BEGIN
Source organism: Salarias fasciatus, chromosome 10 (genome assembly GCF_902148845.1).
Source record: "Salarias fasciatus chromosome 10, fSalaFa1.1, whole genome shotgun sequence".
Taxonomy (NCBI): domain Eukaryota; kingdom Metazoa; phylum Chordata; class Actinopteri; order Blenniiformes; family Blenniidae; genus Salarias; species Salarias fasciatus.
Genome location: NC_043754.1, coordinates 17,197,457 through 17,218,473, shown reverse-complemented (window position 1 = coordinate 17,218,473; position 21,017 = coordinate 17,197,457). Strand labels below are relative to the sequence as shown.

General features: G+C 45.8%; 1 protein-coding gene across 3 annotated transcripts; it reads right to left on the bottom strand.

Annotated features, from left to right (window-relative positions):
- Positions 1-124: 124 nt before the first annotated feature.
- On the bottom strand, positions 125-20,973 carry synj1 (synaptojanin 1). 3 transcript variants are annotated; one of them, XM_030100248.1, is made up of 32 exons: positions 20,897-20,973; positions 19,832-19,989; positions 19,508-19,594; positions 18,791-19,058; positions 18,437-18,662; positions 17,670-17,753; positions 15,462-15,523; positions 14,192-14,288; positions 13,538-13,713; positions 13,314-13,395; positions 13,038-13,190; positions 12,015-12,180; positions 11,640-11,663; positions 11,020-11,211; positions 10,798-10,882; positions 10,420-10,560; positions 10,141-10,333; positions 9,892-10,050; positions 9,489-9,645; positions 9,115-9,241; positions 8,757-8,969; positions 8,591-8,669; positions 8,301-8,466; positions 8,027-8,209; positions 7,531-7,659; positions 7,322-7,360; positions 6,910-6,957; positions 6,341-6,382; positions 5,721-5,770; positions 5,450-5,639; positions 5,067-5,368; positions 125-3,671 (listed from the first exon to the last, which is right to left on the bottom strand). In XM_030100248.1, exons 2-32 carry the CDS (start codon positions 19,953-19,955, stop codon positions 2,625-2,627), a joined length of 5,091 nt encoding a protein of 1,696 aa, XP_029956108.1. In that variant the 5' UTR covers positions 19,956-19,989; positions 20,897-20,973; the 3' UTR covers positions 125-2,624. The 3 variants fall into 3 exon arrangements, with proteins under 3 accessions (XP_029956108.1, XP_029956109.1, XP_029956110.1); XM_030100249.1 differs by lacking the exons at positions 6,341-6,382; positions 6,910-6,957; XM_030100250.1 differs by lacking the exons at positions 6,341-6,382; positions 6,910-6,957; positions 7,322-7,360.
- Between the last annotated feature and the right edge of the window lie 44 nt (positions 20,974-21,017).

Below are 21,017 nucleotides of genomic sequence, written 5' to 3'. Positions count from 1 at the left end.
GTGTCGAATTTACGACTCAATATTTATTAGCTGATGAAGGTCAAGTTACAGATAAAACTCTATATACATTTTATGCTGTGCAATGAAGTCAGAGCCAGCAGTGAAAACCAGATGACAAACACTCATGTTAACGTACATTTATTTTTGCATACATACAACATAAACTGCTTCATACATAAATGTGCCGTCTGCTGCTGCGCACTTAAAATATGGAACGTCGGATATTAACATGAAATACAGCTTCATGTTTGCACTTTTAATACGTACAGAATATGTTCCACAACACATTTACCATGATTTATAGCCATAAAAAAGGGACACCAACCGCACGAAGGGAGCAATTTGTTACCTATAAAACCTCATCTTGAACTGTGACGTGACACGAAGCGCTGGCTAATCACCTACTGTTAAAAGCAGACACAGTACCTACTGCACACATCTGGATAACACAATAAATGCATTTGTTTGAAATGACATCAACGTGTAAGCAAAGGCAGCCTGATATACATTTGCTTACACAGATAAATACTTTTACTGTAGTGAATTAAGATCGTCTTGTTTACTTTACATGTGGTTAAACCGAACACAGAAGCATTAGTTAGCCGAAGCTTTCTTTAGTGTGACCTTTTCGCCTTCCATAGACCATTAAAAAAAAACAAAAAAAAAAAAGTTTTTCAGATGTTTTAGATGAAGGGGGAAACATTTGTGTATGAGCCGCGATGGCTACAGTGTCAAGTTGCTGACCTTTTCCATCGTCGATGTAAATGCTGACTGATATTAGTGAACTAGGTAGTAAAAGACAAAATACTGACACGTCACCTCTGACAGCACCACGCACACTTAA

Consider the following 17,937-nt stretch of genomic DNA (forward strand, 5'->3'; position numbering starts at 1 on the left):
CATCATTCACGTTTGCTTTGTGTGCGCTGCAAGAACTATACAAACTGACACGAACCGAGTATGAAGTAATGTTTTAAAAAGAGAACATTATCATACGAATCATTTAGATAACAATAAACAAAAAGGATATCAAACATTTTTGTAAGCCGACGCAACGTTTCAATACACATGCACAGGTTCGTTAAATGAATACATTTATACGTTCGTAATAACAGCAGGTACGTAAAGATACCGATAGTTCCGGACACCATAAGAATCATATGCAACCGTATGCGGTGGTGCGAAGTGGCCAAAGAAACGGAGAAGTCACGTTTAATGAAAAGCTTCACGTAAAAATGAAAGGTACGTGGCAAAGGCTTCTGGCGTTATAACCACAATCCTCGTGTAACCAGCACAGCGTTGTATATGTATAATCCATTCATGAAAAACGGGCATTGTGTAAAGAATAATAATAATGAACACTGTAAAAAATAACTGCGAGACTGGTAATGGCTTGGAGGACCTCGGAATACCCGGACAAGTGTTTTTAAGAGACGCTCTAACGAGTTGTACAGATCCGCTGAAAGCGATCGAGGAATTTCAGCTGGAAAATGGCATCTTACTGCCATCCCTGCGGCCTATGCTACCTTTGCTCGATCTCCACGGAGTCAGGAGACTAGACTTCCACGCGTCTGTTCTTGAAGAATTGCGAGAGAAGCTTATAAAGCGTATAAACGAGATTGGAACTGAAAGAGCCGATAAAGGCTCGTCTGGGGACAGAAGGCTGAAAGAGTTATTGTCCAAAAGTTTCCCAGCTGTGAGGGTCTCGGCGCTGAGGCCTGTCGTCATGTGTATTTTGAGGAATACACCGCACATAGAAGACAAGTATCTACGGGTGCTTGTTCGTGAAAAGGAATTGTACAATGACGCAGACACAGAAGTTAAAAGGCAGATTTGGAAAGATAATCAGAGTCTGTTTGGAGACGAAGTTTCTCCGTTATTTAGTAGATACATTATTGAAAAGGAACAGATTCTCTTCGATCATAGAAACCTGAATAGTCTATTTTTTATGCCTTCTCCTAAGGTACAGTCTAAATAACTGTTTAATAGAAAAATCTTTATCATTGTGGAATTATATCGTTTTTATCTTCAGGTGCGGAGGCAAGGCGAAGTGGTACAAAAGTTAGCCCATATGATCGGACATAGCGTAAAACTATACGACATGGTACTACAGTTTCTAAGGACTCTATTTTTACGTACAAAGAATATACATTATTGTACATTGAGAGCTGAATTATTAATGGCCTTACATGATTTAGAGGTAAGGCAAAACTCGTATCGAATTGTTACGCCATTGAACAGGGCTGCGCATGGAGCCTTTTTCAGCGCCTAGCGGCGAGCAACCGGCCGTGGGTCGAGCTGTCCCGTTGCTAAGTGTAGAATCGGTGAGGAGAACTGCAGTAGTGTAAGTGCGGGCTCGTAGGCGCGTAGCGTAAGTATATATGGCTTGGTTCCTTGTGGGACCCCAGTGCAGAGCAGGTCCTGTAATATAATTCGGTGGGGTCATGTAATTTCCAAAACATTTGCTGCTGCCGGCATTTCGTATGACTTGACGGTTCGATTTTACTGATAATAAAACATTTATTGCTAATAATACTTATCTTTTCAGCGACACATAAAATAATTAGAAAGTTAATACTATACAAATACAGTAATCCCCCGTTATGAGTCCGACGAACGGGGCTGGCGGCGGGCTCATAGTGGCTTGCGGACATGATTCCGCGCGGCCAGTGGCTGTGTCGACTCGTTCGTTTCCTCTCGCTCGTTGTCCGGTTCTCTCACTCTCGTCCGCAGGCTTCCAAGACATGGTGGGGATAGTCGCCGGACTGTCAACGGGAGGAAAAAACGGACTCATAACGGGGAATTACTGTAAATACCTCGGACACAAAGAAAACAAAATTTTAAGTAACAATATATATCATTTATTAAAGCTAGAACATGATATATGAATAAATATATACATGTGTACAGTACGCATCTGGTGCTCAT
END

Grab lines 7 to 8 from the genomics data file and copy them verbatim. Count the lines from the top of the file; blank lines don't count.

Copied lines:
- Positions 1-124: 124 nt before the first annotated feature.
- On the bottom strand, positions 125-20,973 carry synj1 (synaptojanin 1). 3 transcript variants are annotated; one of them, XM_030100248.1, is made up of 32 exons: positions 20,897-20,973; positions 19,832-19,989; positions 19,508-19,594; positions 18,791-19,058; positions 18,437-18,662; positions 17,670-17,753; positions 15,462-15,523; positions 14,192-14,288; positions 13,538-13,713; positions 13,314-13,395; positions 13,038-13,190; positions 12,015-12,180; positions 11,640-11,663; positions 11,020-11,211; positions 10,798-10,882; positions 10,420-10,560; positions 10,141-10,333; positions 9,892-10,050; positions 9,489-9,645; positions 9,115-9,241; positions 8,757-8,969; positions 8,591-8,669; positions 8,301-8,466; positions 8,027-8,209; positions 7,531-7,659; positions 7,322-7,360; positions 6,910-6,957; positions 6,341-6,382; positions 5,721-5,770; positions 5,450-5,639; positions 5,067-5,368; positions 125-3,671 (listed from the first exon to the last, which is right to left on the bottom strand). In XM_030100248.1, exons 2-32 carry the CDS (start codon positions 19,953-19,955, stop codon positions 2,625-2,627), a joined length of 5,091 nt encoding a protein of 1,696 aa, XP_029956108.1. In that variant the 5' UTR covers positions 19,956-19,989; positions 20,897-20,973; the 3' UTR covers positions 125-2,624. The 3 variants fall into 3 exon arrangements, with proteins under 3 accessions (XP_029956108.1, XP_029956109.1, XP_029956110.1); XM_030100249.1 differs by lacking the exons at positions 6,341-6,382; positions 6,910-6,957; XM_030100250.1 differs by lacking the exons at positions 6,341-6,382; positions 6,910-6,957; positions 7,322-7,360.